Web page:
Use this URL to cite or link to this record in EThOS: http://ethos.bl.uk/OrderDetails.do?uin=uk.bl.ethos.407368
Title: A study of influencing factors on energy expenditure and intake
Author: Waite, Violet S. K.
ISNI:       0000 0001 3550 7766
Awarding Body: Oxford Brookes University
Current Institution: Oxford Brookes University
Date of Award: 2004
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Abstract:
The subject of energy balance in humans has been well researched over the past one hundred years. However, the reason why some individuals are better at regulating their body weight than others is still far from clear. The aim of this study was to further investigate the relationship between energy expenditure and energy intake under varying conditions. The first phase involved a set of three experiments. Experiment 1 (n=15, men) was based on expending energy through exercise (EX)(837 kJ on a cycle-ergometer), exercise in the cold (11-13°C) (CES), exercise with prior caffeine (200mg) ingestion (CAFF) and a control condition (CS). Experiment 2 compared two levels of energy expenditure with a control (CT) in 12 men (a) 837 kJ (LIE) and (b) 2510kJ (HIE). In experiment 3, subjects undertook two tests: an exercise session 837 kJ and a control condition. Subjects in experiment 3 were categorised into three groups according to their 8MI: lean (L, n=6), normal weight (NW, n=13) and overweight (OW, n=13). Analysis of data from experiment 1 showed no significant difference in energy intake for the four conditions: 5.7(±1.2), 5.7(±1.6), 5.6(±1.4) and 6.0(±1.6) MJ for CS, EX, CAFF and CES conditions respectively. A significant increase in energy intake only in the HIE condition compared with the CT (p =0.028) was observed in experiment 2. In experiment 3, energy intake for the Land NW subjects were in concordance between the exercise and control conditions (rs=0.943, p =0.005 and rs=0.797, p=0.001 respectively) but not for the OW subjects (rs= 0.258, p=0.394). A significant increase was observed in 12-hour energy intake between the test conditions and habitual for the OW subjects (p=0.014) but not for the Land NW subjects. The second phase investigated the effect of hot peppers on energy expenditure after ingestion - post-prandial thermogenesis (PPT) in 17 men. Findings confirmed that a significant increase in PPT (27%) occurred after a hot pepper meal compared with the control (p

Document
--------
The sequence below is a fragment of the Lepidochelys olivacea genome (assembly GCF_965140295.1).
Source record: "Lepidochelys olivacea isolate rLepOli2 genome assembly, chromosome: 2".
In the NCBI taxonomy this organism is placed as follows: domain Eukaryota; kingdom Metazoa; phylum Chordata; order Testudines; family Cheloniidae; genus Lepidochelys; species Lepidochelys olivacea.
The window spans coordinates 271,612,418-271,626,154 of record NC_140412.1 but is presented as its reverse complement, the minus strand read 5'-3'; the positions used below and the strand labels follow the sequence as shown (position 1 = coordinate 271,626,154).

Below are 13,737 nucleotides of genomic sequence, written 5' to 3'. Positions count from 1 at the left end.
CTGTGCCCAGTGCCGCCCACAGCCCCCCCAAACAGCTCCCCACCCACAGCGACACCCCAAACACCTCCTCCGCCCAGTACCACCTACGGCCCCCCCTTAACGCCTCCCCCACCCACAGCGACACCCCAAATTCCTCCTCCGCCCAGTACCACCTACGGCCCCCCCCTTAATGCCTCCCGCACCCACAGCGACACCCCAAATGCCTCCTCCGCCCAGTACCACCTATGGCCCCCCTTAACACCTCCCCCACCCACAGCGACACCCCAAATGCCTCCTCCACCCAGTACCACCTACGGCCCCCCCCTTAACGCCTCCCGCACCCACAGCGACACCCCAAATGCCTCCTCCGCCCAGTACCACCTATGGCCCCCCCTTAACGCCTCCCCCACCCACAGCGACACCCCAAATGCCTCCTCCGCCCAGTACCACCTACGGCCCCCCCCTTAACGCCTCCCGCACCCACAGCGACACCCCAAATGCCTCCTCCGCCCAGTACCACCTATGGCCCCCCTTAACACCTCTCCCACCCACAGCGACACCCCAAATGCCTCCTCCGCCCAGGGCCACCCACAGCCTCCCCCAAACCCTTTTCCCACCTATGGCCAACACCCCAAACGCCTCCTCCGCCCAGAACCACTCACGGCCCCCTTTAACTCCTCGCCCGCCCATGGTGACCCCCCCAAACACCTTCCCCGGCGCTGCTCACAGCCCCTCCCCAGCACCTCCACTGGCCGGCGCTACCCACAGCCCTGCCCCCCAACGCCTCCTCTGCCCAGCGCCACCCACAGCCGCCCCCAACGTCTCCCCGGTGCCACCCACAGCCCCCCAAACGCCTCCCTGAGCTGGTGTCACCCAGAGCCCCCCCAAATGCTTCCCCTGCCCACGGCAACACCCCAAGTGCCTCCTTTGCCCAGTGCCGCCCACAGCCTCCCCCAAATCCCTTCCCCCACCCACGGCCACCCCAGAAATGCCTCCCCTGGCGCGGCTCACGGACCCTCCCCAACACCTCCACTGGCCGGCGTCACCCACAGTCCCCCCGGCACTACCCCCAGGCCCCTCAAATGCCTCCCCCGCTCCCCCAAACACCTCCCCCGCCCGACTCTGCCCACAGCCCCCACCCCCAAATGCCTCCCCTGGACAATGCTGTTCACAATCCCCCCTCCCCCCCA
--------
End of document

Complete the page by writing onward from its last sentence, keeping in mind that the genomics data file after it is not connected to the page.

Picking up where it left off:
Supervisor: Not available Sponsor: Not available
Qualification Name: Thesis (Ph.D.) Qualification Level: Doctoral
EThOS ID: uk.bl.ethos.407368  DOI: Not available
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